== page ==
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Analysis & Projections

NEMS Freight Transportation Module Improvement Study

Release date: February 3, 2015

The U.S. Energy Information Administration (EIA) contracted with IHS Global, Inc. (IHS) to analyze the relationship between the value of industrial output, physical output, and freight movement in the United States for use in updating analytic assumptions and modeling structure within the National Energy Modeling System (NEMS) freight transportation module, including forecasting methodologies and processes to identify possible alternative approaches that would improve multi-modal freight flow and fuel consumption estimation.

IHS identified primary issues with EIA's NEMS freight transportation module with respect to state-of-the-art modeling, organized a workshop of experts to discuss alternatives to improving the NEMS transportation module, and performed independent research to ascertain improvements to the NEMS model structure. Based on the input from EIA, external experts, and further research, the final report from IHS makes the following recommendations:

  • Replacing the use of the Commodity Flow Survey records with Freight Analysis Framework freight flow records as part of the ton-mile historic and projection metric development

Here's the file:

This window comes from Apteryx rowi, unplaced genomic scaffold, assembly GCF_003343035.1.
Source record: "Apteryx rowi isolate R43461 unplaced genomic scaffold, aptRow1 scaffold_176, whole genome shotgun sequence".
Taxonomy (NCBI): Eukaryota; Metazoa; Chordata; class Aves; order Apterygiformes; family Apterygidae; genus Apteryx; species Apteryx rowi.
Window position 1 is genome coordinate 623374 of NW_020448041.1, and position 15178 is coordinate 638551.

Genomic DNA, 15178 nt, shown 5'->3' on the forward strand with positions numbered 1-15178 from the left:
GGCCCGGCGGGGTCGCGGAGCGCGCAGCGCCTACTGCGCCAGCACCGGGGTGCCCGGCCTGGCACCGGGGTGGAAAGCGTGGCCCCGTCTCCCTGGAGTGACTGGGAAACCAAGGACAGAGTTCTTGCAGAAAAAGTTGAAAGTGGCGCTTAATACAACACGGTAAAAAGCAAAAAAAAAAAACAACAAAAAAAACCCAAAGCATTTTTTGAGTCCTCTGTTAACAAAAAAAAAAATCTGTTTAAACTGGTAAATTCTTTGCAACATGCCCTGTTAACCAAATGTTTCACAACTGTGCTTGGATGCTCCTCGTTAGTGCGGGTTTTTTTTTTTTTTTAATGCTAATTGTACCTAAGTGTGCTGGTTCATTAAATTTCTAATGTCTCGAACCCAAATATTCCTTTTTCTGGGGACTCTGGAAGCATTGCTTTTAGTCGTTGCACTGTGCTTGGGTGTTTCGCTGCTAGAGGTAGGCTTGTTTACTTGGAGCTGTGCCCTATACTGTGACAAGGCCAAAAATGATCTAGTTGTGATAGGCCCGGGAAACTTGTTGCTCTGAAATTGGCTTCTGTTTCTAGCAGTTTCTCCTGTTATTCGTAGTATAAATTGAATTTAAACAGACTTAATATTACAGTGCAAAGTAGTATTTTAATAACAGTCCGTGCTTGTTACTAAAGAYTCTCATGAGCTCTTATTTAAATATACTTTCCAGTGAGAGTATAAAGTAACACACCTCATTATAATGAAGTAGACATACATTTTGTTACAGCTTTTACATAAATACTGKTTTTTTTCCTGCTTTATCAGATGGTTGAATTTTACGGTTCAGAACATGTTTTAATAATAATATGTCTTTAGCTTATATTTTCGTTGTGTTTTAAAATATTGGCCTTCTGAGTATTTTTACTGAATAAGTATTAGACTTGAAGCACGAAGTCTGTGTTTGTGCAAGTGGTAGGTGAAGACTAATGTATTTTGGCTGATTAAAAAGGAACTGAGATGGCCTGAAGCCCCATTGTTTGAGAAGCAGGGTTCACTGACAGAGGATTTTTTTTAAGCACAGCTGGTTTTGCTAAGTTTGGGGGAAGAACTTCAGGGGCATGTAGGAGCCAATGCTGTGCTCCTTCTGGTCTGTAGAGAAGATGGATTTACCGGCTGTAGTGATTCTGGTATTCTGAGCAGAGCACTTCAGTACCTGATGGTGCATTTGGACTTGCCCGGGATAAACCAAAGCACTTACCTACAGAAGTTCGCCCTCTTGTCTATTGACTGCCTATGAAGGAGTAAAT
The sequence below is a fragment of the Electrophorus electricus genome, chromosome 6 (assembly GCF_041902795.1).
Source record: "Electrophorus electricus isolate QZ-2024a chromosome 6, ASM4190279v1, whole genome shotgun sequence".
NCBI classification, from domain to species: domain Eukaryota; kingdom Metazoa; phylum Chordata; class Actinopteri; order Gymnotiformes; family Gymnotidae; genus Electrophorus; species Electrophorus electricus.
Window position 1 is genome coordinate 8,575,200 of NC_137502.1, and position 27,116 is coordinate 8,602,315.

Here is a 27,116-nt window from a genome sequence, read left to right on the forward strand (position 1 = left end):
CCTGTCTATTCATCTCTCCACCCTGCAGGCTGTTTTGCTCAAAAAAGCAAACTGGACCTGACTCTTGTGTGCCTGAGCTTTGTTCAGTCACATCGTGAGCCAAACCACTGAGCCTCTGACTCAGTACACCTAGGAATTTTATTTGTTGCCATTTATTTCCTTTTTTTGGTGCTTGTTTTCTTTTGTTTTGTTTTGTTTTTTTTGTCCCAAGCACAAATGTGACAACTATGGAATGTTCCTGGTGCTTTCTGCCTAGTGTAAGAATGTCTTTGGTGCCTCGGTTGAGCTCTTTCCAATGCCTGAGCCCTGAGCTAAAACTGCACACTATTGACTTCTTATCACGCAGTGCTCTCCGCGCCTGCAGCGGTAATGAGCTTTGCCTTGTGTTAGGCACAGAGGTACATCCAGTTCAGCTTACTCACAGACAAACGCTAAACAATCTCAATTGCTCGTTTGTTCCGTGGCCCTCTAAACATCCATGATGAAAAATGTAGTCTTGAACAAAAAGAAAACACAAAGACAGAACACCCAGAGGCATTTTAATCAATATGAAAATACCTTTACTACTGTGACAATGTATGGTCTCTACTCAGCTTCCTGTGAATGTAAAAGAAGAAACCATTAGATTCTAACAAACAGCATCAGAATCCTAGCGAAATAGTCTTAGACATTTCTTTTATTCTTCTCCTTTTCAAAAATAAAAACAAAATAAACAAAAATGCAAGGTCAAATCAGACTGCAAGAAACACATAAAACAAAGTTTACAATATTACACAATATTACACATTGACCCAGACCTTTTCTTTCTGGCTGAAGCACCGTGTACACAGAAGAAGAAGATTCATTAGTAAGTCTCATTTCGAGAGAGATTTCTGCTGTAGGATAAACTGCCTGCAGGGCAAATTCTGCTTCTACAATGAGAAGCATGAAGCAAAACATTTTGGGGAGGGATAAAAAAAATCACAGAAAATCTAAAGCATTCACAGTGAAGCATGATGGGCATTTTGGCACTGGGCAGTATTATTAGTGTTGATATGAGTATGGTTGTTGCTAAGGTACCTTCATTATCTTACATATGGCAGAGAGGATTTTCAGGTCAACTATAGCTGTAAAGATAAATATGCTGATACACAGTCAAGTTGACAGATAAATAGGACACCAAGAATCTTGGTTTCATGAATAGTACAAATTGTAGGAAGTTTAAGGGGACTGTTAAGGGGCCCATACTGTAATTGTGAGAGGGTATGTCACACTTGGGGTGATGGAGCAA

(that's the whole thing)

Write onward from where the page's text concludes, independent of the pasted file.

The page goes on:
• Application of a basic network assignment using geographic information system (GIS) estimation of truck ton-mile shares across census divisions and commodity groups
  • Disaggregation of industry classifications used in NEMS to the Standard Classification of Transported Goods (SCTG) level

In addition, IHS recommended study of other issues but did not otherwise recommend immediate action:

  • Exploring the potential of creating a multi-modal component to NEMS freight transportation module
  • Determining if other mode-split models can be leveraged
  • Study how major shifts in the economy and industry technology and management practices affect forecasts of ton-miles

EIA is now using the Freight Analysis Framework in place of the Commodity Flow Survey in the determination of historical census division and commodity ton-mile data, including the derivation of the ton-mile per dollar of industrial output (a key metric used in the travel demand projection methodology). Further, these data include a GIS modeling estimation of the share of freight truck travel between origin and destination points through intermediate census divisions. EIA expects to explore disaggregation of industry into SCTG categories in the future.

EIA will take close note of the potential for creating a multi-modal component to NEMS freight transportation module as recommended, as well as continuing to monitor and understand the changing nature of the economy and industry. IHS did not offer any recommendation on the outstanding issue of modeling the declining historical ton-miles in domestic marine shipping.



See complete report